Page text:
Social media has become a gateway for socializing in the digital world. A way for people to catch up with old school chums or maybe old flames. It has also become detrimental for some.Social media is a place where some people collect friends, as one would collect coins or stamps. Each friend obtained is some weird testament to an individual’s social prowess. Loneliness seems to be the main motivation for people seeking out social media platforms.
An article by Time Magazine points out some of the ways our brains react to social media stimulus.
That little zing you get when someone “likes” your picture or sings your praises on Facebook? That’s the reward center in your brain getting a boost.
And that response can predict how much time and energy you put into the social media site, according to new research.
In one of the first studies to connect social media use and brain imaging data, scientists led by Dar Meshi, a postdoctoral researcher at the Freie Universität in Berlin, imaged the brains of 31 Facebook users while they viewed pictures of either themselves or others that were accompanied by positive captions. The research was published in Frontiers in Human Neuroscience.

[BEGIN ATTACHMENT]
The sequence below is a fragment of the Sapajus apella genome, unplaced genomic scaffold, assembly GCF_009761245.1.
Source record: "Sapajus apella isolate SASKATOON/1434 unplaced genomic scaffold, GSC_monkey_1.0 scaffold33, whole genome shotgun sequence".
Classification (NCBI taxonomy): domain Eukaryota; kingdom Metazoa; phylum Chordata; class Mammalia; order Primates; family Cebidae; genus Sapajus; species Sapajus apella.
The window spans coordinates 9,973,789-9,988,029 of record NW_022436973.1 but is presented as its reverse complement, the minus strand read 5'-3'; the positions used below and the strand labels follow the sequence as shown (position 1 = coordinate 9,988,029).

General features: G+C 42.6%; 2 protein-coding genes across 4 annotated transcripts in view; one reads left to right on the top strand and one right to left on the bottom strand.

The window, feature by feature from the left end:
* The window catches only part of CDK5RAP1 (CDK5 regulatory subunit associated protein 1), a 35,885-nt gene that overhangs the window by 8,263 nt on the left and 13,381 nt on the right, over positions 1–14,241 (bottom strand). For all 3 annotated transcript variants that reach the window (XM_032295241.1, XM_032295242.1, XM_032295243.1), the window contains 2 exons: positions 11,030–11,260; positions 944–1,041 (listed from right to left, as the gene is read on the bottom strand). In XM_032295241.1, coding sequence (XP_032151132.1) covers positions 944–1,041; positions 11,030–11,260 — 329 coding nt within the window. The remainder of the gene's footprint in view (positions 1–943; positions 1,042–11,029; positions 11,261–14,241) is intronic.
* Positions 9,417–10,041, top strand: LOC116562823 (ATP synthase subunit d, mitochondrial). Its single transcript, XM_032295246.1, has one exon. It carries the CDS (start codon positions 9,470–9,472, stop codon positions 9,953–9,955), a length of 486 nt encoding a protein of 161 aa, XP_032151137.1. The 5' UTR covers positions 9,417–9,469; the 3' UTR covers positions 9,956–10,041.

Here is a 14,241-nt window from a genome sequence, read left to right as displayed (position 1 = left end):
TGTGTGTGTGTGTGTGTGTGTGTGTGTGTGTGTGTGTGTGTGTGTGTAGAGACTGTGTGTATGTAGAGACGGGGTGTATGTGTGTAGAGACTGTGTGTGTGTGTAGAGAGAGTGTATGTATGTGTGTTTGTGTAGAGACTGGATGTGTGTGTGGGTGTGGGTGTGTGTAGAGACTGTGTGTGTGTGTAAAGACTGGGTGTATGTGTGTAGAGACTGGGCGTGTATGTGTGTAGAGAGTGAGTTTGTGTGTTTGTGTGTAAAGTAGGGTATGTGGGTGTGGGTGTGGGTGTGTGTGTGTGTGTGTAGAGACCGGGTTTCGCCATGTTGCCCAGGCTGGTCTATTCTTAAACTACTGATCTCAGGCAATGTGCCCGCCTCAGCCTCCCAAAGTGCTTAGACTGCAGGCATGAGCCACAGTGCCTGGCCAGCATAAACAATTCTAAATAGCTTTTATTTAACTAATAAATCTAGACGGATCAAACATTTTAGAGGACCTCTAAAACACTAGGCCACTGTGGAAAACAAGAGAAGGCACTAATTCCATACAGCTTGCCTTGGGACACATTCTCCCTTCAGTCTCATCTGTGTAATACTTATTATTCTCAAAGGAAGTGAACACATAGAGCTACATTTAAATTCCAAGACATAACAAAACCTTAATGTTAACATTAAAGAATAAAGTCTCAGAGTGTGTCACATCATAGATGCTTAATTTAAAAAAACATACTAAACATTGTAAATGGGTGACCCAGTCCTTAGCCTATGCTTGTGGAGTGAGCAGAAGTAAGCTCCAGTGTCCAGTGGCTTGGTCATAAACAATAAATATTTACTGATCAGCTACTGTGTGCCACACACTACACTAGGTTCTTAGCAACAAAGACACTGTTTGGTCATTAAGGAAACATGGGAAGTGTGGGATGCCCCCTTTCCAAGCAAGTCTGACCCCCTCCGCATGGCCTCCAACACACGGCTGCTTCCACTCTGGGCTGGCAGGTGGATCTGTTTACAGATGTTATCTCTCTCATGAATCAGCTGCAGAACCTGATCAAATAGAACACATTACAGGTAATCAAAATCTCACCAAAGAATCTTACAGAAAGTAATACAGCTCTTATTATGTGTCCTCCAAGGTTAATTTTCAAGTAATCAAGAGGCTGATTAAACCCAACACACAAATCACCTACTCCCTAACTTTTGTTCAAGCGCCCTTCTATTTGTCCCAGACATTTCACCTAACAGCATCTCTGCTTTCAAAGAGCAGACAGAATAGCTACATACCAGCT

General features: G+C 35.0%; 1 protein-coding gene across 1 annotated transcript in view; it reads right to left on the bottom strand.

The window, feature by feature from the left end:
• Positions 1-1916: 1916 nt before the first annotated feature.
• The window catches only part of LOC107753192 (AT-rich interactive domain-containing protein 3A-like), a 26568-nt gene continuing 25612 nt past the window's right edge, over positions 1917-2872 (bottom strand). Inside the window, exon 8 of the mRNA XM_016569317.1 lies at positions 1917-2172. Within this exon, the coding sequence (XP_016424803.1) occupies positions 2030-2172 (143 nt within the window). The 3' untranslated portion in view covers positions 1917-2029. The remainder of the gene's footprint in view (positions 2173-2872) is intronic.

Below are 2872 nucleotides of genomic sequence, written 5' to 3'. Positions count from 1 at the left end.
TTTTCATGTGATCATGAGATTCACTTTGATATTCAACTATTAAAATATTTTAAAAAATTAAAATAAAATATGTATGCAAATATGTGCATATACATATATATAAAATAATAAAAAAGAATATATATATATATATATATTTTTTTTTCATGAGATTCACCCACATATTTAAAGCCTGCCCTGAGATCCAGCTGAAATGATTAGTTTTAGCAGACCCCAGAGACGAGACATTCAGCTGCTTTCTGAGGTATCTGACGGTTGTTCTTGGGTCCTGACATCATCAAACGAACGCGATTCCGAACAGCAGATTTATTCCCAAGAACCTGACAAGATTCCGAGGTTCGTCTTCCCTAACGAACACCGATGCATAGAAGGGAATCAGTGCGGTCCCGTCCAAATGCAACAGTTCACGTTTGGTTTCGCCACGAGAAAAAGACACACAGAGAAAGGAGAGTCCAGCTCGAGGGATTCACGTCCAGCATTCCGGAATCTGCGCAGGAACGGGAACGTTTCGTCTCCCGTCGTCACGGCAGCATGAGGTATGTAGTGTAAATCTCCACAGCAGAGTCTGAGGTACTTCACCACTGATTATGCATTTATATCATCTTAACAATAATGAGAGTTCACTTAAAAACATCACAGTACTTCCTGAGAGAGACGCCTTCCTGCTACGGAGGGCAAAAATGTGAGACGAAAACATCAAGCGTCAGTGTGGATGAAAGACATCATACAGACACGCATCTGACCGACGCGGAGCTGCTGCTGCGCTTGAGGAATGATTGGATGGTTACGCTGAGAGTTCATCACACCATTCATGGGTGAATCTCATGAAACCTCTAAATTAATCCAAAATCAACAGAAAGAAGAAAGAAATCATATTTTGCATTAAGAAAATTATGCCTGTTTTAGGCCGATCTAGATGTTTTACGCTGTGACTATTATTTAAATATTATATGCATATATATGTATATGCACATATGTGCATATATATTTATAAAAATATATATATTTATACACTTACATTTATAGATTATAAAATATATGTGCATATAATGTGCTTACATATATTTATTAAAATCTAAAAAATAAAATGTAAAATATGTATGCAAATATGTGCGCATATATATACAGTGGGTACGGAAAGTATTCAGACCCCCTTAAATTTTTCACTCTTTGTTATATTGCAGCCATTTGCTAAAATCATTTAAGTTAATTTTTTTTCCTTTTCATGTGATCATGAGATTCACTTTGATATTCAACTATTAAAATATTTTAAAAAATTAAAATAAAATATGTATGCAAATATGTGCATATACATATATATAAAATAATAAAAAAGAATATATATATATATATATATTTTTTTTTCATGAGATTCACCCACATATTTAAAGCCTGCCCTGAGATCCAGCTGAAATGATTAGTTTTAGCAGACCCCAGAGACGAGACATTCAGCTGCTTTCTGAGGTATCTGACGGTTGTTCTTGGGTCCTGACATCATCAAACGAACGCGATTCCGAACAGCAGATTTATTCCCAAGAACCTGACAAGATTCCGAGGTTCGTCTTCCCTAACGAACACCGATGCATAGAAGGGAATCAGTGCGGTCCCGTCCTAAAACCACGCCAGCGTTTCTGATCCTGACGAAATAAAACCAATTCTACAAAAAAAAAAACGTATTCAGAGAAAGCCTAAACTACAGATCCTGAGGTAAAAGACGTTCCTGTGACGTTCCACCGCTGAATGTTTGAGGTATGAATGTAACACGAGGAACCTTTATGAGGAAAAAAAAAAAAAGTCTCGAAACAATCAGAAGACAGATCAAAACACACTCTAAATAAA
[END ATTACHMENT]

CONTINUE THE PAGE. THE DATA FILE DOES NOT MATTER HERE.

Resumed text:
“We found that we could predict the intensity of people’s Facebook use outside the scanner by looking at their brain’s response to positive social feedback inside the scanner,” says Meshi. Specifically, a region called the nucleus accumbens, which processes rewarding feelings about food, sex, money and social acceptance became more active in response to praise for oneself compared to praise of others. And that activation was associated with more time on the social media site.
The video below shows a connection between social media and being lonely. At 0:40 mark you may be shocked and your mind may be blown at the 3:40 mark.